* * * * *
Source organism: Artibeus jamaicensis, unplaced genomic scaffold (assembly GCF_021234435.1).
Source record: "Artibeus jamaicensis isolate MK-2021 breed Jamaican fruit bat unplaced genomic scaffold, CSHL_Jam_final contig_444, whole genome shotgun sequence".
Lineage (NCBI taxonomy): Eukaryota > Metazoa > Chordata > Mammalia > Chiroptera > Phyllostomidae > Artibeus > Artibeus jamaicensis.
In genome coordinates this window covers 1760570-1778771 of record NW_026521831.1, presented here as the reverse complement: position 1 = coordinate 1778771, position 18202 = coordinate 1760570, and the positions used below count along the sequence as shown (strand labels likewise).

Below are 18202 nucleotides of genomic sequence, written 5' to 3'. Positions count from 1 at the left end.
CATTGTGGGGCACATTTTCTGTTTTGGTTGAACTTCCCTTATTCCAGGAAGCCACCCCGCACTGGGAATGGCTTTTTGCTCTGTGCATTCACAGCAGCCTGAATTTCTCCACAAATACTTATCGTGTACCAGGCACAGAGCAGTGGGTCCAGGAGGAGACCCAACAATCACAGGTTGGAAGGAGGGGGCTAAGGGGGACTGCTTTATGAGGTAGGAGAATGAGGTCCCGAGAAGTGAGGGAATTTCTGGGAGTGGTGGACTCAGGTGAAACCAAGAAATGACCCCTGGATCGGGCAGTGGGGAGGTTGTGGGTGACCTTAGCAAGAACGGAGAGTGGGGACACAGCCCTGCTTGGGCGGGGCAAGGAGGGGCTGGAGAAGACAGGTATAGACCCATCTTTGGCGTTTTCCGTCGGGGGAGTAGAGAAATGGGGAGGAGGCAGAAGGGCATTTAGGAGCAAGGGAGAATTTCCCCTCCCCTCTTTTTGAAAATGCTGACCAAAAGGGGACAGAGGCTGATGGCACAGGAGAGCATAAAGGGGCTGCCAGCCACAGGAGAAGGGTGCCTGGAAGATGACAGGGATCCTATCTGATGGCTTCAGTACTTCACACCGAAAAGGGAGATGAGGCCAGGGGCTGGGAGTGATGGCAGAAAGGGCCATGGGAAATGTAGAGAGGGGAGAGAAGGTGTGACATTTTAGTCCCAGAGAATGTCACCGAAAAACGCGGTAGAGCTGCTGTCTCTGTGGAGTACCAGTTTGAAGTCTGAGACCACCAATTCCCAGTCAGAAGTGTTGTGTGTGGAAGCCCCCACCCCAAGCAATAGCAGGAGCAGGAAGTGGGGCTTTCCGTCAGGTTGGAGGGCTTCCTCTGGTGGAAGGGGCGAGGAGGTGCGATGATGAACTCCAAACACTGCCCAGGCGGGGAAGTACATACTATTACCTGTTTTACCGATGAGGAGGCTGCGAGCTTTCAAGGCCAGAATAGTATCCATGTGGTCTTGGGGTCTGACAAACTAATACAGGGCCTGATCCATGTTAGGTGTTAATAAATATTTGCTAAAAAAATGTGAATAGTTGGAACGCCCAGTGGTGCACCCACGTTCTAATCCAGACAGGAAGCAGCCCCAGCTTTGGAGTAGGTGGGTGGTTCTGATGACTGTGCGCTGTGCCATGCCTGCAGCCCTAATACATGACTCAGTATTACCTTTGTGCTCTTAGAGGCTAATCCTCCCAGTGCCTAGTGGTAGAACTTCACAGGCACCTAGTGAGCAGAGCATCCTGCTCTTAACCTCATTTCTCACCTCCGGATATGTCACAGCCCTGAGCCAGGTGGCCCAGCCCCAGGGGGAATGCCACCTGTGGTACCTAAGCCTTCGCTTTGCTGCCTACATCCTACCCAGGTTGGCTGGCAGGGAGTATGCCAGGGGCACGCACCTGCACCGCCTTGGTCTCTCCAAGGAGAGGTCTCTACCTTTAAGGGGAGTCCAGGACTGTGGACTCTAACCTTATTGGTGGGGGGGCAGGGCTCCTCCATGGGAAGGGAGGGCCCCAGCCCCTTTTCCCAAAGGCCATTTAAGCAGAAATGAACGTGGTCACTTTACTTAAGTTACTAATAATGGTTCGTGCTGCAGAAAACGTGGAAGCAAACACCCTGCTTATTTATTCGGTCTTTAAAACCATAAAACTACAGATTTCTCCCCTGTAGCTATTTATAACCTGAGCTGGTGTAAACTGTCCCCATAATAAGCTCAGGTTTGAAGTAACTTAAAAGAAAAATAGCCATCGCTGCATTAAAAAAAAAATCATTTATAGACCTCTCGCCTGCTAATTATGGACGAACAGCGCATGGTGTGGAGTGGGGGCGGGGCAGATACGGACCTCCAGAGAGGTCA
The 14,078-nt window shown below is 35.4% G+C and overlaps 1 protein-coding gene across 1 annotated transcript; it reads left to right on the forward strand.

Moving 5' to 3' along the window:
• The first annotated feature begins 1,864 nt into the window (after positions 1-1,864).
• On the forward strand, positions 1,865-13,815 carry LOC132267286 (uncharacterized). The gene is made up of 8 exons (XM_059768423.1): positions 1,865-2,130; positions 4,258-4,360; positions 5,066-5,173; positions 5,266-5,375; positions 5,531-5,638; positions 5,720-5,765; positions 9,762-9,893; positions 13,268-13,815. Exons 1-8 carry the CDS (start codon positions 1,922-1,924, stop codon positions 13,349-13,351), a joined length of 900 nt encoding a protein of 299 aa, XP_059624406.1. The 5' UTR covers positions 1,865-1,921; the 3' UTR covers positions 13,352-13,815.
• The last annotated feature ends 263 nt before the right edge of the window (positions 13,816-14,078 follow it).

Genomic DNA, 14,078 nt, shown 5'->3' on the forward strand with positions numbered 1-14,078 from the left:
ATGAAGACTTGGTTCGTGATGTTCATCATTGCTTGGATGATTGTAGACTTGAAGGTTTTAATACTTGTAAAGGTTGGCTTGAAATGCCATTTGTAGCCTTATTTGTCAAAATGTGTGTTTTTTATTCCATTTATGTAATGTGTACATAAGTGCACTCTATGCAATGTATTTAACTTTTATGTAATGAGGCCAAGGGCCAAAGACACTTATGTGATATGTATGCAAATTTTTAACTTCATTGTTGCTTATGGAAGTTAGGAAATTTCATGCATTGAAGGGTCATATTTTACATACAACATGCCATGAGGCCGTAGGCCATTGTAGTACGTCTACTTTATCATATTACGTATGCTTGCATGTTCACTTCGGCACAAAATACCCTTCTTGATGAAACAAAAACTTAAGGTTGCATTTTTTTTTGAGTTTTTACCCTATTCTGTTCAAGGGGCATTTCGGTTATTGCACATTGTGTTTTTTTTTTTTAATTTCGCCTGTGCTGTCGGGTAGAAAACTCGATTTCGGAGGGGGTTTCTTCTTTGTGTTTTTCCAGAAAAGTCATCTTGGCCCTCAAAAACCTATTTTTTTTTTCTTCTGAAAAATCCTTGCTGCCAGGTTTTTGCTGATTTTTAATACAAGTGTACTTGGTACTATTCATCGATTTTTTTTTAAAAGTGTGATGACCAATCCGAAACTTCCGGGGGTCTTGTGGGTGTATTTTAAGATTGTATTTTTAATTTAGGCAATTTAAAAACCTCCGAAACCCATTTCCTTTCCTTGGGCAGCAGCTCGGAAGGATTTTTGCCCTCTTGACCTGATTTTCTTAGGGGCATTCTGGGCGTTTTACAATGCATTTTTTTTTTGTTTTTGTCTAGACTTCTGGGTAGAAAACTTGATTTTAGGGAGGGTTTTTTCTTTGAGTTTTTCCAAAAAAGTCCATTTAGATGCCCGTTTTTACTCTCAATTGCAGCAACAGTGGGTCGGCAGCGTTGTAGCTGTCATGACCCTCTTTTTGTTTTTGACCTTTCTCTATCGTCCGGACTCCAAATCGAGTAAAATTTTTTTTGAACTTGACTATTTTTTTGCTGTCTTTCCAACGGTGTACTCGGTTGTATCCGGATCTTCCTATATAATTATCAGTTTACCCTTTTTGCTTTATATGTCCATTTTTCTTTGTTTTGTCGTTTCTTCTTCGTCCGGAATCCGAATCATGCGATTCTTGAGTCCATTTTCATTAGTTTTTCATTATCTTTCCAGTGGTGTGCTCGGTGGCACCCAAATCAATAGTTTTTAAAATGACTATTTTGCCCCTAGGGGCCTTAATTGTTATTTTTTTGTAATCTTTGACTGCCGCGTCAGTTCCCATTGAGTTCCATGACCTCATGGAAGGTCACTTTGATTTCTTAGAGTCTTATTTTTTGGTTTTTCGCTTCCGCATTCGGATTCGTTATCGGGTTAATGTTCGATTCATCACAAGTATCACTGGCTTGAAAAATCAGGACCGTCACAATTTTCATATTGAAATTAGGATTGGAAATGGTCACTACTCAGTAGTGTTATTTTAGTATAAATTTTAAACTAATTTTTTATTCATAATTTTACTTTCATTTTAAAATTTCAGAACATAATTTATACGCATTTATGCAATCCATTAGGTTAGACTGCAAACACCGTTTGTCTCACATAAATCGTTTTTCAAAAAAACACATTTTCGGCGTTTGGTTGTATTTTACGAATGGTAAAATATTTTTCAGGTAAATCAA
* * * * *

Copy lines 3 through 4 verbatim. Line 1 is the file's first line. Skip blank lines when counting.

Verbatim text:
Lineage (NCBI taxonomy): Eukaryota > Metazoa > Chordata > Mammalia > Chiroptera > Phyllostomidae > Artibeus > Artibeus jamaicensis.
In genome coordinates this window covers 1760570-1778771 of record NW_026521831.1, presented here as the reverse complement: position 1 = coordinate 1778771, position 18202 = coordinate 1760570, and the positions used below count along the sequence as shown (strand labels likewise).